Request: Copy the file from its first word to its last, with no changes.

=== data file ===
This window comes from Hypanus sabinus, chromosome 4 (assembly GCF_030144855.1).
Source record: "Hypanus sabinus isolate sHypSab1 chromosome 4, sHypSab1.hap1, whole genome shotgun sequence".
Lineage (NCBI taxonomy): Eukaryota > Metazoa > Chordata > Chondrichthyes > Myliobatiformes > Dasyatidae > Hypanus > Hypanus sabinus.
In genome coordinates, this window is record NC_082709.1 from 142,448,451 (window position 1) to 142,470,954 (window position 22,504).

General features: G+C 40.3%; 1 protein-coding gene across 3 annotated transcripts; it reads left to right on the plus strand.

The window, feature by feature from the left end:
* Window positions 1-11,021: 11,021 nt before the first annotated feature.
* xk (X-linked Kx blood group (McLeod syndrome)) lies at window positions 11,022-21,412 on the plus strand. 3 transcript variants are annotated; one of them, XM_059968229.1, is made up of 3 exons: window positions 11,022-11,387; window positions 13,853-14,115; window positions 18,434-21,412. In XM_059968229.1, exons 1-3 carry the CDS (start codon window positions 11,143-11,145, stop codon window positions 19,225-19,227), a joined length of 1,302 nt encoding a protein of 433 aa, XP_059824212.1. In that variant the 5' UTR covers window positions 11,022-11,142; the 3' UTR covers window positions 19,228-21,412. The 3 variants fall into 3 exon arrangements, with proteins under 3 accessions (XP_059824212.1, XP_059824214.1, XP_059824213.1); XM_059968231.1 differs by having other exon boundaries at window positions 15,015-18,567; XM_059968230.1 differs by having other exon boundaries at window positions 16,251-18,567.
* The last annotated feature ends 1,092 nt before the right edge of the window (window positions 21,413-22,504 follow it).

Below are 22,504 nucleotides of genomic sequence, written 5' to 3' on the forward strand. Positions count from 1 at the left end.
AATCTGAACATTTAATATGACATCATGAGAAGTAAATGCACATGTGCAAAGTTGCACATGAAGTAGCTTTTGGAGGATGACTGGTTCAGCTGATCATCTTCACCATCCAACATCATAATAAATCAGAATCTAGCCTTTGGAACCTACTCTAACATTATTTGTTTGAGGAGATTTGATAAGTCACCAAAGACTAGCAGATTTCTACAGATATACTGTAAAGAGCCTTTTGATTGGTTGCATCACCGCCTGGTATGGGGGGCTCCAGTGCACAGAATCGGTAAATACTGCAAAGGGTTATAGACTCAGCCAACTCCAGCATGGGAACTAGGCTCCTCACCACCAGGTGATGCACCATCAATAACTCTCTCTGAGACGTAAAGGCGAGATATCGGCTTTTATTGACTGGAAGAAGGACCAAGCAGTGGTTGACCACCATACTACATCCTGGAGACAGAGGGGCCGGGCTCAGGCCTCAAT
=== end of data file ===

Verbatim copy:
This window comes from Hypanus sabinus, chromosome 4 (assembly GCF_030144855.1).
Source record: "Hypanus sabinus isolate sHypSab1 chromosome 4, sHypSab1.hap1, whole genome shotgun sequence".
Lineage (NCBI taxonomy): Eukaryota > Metazoa > Chordata > Chondrichthyes > Myliobatiformes > Dasyatidae > Hypanus > Hypanus sabinus.
In genome coordinates, this window is record NC_082709.1 from 142,448,451 (window position 1) to 142,470,954 (window position 22,504).

General features: G+C 40.3%; 1 protein-coding gene across 3 annotated transcripts; it reads left to right on the plus strand.

The window, feature by feature from the left end:
* Window positions 1-11,021: 11,021 nt before the first annotated feature.
* xk (X-linked Kx blood group (McLeod syndrome)) lies at window positions 11,022-21,412 on the plus strand. 3 transcript variants are annotated; one of them, XM_059968229.1, is made up of 3 exons: window positions 11,022-11,387; window positions 13,853-14,115; window positions 18,434-21,412. In XM_059968229.1, exons 1-3 carry the CDS (start codon window positions 11,143-11,145, stop codon window positions 19,225-19,227), a joined length of 1,302 nt encoding a protein of 433 aa, XP_059824212.1. In that variant the 5' UTR covers window positions 11,022-11,142; the 3' UTR covers window positions 19,228-21,412. The 3 variants fall into 3 exon arrangements, with proteins under 3 accessions (XP_059824212.1, XP_059824214.1, XP_059824213.1); XM_059968231.1 differs by having other exon boundaries at window positions 15,015-18,567; XM_059968230.1 differs by having other exon boundaries at window positions 16,251-18,567.
* The last annotated feature ends 1,092 nt before the right edge of the window (window positions 21,413-22,504 follow it).

Below are 22,504 nucleotides of genomic sequence, written 5' to 3' on the forward strand. Positions count from 1 at the left end.
AATCTGAACATTTAATATGACATCATGAGAAGTAAATGCACATGTGCAAAGTTGCACATGAAGTAGCTTTTGGAGGATGACTGGTTCAGCTGATCATCTTCACCATCCAACATCATAATAAATCAGAATCTAGCCTTTGGAACCTACTCTAACATTATTTGTTTGAGGAGATTTGATAAGTCACCAAAGACTAGCAGATTTCTACAGATATACTGTAAAGAGCCTTTTGATTGGTTGCATCACCGCCTGGTATGGGGGGCTCCAGTGCACAGAATCGGTAAATACTGCAAAGGGTTATAGACTCAGCCAACTCCAGCATGGGAACTAGGCTCCTCACCACCAGGTGATGCACCATCAATAACTCTCTCTGAGACGTAAAGGCGAGATATCGGCTTTTATTGACTGGAAGAAGGACCAAGCAGTGGTTGACCACCATACTACATCCTGGAGACAGAGGGGCCGGGCTCAGGCCTCAAT